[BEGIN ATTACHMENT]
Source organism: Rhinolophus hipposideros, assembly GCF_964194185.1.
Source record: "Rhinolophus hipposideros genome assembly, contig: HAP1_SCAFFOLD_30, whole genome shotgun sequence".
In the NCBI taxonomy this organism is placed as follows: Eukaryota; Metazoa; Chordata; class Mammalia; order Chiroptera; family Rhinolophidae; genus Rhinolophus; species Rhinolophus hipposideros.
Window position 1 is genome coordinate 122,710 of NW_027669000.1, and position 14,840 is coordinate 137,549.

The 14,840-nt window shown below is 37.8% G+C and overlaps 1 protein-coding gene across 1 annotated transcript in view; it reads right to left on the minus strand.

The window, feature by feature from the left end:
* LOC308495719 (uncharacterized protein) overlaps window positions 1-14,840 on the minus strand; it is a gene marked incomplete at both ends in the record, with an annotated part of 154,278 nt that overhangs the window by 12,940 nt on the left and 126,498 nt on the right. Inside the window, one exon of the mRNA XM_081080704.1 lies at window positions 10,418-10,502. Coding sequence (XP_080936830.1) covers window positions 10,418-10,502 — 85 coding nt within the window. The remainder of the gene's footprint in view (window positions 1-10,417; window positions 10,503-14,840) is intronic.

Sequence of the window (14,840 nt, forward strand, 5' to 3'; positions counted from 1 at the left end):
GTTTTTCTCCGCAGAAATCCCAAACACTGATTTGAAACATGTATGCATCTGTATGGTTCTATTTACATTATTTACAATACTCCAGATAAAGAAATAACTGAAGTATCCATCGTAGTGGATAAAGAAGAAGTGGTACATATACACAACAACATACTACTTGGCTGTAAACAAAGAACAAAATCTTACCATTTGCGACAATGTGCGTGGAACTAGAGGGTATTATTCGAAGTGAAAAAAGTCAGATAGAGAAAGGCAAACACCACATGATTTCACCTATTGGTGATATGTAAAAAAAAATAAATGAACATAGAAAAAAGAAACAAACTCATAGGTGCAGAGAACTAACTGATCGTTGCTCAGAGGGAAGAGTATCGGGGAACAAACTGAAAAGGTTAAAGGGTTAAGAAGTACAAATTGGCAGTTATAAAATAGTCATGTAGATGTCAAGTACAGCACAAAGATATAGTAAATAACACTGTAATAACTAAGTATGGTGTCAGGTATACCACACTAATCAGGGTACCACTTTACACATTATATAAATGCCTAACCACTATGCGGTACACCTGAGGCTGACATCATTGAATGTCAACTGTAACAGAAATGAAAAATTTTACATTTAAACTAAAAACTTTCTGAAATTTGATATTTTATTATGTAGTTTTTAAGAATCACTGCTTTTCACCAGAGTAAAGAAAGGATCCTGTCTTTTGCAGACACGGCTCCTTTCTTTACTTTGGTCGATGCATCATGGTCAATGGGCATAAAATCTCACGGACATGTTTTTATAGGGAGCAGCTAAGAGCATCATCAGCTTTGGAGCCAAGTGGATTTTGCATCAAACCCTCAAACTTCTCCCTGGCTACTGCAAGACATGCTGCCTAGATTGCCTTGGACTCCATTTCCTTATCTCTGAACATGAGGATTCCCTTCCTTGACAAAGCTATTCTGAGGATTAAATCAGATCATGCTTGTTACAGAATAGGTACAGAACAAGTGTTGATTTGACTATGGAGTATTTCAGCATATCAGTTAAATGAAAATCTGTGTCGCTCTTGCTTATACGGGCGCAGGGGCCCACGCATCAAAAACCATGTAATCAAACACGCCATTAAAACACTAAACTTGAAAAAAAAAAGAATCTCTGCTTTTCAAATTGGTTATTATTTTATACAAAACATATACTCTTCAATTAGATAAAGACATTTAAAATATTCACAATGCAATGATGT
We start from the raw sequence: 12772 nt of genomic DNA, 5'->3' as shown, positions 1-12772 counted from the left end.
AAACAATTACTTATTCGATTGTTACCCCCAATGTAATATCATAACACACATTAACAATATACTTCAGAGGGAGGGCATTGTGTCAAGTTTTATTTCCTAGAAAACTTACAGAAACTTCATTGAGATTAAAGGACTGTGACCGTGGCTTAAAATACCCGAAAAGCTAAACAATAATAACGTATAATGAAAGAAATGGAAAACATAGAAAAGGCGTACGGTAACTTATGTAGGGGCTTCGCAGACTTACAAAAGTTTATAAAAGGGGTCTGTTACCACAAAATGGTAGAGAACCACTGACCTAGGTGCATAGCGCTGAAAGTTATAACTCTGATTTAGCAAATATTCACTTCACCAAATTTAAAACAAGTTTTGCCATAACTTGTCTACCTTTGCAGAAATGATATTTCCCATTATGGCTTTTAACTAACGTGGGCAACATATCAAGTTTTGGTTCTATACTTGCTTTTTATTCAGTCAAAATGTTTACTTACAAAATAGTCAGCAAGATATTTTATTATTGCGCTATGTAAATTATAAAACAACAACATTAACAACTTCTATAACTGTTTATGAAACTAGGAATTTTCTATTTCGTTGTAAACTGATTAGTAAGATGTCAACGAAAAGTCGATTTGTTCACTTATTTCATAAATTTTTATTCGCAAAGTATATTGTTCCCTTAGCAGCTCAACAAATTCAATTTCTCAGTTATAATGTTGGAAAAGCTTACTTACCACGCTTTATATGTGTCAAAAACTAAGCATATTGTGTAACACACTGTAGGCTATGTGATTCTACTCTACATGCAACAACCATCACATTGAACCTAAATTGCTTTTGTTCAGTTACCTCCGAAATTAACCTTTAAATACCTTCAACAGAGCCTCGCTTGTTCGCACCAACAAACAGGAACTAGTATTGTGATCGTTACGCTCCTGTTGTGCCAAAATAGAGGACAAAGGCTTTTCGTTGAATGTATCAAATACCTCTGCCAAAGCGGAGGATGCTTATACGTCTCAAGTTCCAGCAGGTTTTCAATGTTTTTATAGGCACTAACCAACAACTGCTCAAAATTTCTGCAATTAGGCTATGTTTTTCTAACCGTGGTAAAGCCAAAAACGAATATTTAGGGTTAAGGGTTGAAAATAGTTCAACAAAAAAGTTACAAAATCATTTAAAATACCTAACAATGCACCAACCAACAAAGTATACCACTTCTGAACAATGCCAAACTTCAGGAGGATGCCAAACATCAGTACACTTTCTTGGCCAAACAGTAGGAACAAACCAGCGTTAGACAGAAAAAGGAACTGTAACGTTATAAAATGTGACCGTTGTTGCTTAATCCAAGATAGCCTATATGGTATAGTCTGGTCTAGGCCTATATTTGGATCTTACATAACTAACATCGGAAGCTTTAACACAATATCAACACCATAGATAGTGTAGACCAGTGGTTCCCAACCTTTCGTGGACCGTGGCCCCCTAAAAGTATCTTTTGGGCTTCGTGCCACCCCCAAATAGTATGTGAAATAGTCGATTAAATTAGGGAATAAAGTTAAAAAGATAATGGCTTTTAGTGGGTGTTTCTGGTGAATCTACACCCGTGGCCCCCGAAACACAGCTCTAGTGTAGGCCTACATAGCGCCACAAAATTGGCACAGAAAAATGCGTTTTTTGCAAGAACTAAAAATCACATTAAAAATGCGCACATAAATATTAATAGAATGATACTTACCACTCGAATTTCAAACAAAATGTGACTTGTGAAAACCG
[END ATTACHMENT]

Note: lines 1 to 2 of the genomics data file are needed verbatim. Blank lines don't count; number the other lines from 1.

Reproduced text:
Source organism: Rhinolophus hipposideros, assembly GCF_964194185.1.
Source record: "Rhinolophus hipposideros genome assembly, contig: HAP1_SCAFFOLD_30, whole genome shotgun sequence".